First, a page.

Practice Runways: A low-cost pilot proficiency tool

It is finally summer in Alaska. Salmon are running in the rivers, wild roses are blooming on the roadsides and paint marks are starting to appear on select gravel runways around the state. Paint marks? On gravel runways? Are you crazy? Only a little, but read on…

Threshold of the freshly painted "practice runway" on the Ski Strip at Fairbanks International Airport.

Threshold of the freshly painted “practice runway” on the Ski Strip at Fairbanks International Airport.

Last week a twelve-person crew armed with 5 gallons of white paint, a sprayer, couple of plywood templates and a bunch of enthusiasm, assembled to create two “practice runways” on the Ski Strip at Fairbanks International Airport. Each end of the gravel runway (named the Ski Strip, because that’s it’s winter occupation) now sports a 25 foot wide by 800 foot long “practice runway.” Delineated by white 2 x 4 foot white rectangles painted directly on the packed gravel surface every hundred feet, it simulates a narrow, short runway pilots are liable to be landing on at back-country airstrips or gravel bars. These landing areas, often surrounded by trees, with rough surfaces, provide access at their favorite hunting, fishing or camping spot. The practice runways don’t provide the full range of conditions encountered in the field, but are also without the consequences– if you don’t get down and stopped in the right place on the first try!

Airports and stakeholder working together
Often these projects are a collaborative effort between the airport owner and a volunteer group that teams up to paint the markings in the spring, after the runway has been graded and packed. At Fairbanks, AOPA Airport Support Volunteer Ron Dearborn put out a call for volunteers using General Aviation Association’s email list, which brought help not only from that group but also from members of the Alaska Airmen’s Association, Midnight Sun Chapter of the Ninety Nines. and the University of Alaska Fairbanks Aviation Program.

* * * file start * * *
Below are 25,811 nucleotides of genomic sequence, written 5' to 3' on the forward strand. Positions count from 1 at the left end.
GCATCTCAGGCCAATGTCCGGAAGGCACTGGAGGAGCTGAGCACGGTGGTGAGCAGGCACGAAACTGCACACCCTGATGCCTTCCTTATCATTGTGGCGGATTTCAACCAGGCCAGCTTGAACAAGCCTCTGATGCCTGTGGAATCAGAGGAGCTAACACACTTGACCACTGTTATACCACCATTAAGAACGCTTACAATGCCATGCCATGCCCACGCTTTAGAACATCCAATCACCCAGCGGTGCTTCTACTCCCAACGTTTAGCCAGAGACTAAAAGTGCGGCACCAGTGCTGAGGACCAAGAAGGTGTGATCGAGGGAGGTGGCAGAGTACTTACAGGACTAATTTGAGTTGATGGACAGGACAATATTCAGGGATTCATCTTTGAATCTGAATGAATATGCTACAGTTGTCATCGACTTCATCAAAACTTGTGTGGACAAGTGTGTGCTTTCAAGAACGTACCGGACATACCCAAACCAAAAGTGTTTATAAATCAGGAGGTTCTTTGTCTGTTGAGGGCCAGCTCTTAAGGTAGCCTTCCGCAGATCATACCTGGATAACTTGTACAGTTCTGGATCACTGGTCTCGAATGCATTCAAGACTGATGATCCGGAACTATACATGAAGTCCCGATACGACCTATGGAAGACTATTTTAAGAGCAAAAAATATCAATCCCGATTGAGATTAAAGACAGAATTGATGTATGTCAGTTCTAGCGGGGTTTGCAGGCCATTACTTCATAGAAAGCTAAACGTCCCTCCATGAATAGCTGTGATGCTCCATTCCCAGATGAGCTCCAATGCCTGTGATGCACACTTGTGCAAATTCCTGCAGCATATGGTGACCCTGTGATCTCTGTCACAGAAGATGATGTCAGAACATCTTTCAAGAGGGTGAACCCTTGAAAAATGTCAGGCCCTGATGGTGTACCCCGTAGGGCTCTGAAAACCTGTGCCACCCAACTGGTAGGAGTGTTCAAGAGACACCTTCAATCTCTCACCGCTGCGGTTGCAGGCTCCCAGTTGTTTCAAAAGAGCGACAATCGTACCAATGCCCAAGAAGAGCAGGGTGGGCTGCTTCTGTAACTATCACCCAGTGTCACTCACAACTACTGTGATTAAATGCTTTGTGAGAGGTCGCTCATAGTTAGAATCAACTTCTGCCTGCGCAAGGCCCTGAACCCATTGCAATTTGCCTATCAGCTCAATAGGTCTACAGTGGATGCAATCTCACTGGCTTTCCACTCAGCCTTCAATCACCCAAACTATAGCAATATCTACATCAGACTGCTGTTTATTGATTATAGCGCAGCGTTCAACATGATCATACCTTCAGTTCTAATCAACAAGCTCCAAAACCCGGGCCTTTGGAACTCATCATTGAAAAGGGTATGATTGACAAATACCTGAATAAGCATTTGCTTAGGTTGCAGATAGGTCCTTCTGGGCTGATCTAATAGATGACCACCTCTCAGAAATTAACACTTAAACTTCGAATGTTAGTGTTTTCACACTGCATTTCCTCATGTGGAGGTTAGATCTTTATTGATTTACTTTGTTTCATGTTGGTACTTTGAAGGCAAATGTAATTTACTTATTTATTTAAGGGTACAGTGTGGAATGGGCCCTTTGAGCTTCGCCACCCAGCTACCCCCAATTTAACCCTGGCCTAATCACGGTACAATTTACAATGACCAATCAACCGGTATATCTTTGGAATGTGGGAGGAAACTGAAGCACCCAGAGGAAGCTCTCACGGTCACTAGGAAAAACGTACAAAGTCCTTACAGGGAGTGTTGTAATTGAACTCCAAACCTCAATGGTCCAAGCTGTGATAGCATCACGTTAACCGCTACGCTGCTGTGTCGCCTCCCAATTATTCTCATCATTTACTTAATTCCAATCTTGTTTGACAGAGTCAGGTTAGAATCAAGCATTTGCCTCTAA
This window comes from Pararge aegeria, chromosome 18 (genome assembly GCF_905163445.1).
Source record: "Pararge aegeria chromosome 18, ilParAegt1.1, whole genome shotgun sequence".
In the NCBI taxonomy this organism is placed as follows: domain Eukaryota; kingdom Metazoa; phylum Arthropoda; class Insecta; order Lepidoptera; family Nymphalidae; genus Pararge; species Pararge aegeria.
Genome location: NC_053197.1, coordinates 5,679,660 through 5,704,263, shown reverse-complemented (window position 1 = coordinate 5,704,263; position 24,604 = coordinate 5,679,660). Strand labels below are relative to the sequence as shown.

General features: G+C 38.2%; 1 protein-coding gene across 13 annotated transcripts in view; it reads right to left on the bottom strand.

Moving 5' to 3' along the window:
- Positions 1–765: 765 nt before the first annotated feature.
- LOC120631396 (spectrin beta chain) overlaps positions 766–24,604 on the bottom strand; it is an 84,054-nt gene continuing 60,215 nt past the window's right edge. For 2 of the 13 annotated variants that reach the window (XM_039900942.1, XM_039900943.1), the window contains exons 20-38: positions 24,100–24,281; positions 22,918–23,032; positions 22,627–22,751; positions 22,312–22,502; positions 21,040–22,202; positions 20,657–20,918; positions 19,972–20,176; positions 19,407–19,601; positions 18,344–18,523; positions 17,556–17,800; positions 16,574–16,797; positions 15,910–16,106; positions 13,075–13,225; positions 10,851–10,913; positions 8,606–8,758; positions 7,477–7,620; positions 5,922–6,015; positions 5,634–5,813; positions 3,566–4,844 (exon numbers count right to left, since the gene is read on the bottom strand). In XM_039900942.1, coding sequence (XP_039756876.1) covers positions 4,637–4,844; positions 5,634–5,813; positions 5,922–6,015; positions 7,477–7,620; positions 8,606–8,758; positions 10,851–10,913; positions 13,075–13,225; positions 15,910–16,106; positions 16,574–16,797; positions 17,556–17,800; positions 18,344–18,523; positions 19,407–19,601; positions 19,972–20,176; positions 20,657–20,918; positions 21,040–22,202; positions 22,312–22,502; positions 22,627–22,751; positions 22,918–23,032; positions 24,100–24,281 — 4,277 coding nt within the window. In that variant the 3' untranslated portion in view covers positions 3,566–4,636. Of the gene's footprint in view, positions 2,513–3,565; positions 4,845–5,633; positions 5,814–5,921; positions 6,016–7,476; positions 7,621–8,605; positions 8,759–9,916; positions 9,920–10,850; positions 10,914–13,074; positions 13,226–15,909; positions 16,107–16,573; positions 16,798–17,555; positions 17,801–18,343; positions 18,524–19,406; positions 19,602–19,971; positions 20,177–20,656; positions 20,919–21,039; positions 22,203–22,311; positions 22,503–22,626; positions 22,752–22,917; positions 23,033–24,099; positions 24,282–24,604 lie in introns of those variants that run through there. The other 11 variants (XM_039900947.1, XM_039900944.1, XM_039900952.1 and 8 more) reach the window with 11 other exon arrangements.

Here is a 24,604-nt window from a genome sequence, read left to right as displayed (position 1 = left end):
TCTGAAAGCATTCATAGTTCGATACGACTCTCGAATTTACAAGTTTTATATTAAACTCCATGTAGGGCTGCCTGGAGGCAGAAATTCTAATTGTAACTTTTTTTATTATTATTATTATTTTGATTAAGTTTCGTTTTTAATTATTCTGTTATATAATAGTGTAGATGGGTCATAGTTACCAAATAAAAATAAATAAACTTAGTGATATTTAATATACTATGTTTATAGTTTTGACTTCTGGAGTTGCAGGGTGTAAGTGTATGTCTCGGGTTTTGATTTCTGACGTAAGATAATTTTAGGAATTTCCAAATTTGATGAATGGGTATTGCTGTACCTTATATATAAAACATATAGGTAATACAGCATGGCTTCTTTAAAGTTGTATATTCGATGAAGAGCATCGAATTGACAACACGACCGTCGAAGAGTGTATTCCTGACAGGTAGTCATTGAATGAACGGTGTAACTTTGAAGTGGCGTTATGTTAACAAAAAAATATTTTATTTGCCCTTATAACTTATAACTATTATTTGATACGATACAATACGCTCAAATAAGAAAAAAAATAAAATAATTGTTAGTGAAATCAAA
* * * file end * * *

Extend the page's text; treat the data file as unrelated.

AOPA Airport Support Network Volunteer Ron Dearborn lining out tasks for painting the Ski Strip at Fairbanks International Airport.

AOPA Airport Support Network Volunteer Ron Dearborn lining out tasks for painting the Ski Strip at Fairbanks International Airport.

Previously established reference markers off the side of the runway make it easy to lay out markings for the paint crew.

Previously established reference markers off the side of the runway make it easy to lay out markings for the paint crew.

Plywood templates allow the paint crew to quickly leap frog from one mark to the next.

Plywood templates allow the paint crew to quickly leap frog from one mark to the next.

As soon as the NOTAM closing the Ski Strip went into effect, and after a safety briefing by airport operations staff, the crew took possession of the runway. They marked and painted the two practice runways in just under an hour. Assembling the crew and equipment, and cleaning up afterward took more time than actual painting itself. After the work was done, the group celebrated with baked goodies and beverages, before calling it a night. The Ski Strip stayed closed overnight to let the paint dry, but by the following day, airplanes were hard at it, doing stop-and-goes.

This is the fourth year that volunteers have worked with the airport operations staff to create this piece of infrastructure at Fairbanks, and other airports around the state. The practice runways have proven to be popular not only for super cub drivers, but with students just learning to fly and pilots of a wide range of aircraft wishing to calibrate their landing distances. Other airports that have received a “modification to standards” from the FAA to create practice runways on their gravel runways include: Goose Bay (Z40), Nenana (PANN), Palmer (PAAQ), Soldotna (PASX) and Wasilla (PAWS). I encourage you to use one of these practice strips and see how well you can hit the marks– and how much runway it takes to get stopped.

If your airport has a runway you think might be suitable for a practice runway, contact your airport manager to see if they are interested. The airport typically will need to coordinate with FAA Airports Division to approve a “modification to standards” which specifies how the runway may be marked. This is still a new program, only happening in Alaska. A guide has been developed based on experience from several seasons to help airports owners and volunteer groups figure out how to undertake a similar project. I encourage you to consider whether this program makes sense at your airport, as a small but positive way to influence aviation safety and proficiency.

It certainly makes it much more fun to get out and practice take off’s and landings!

Mat Su Valley CTAF Frequencies Change on May 29th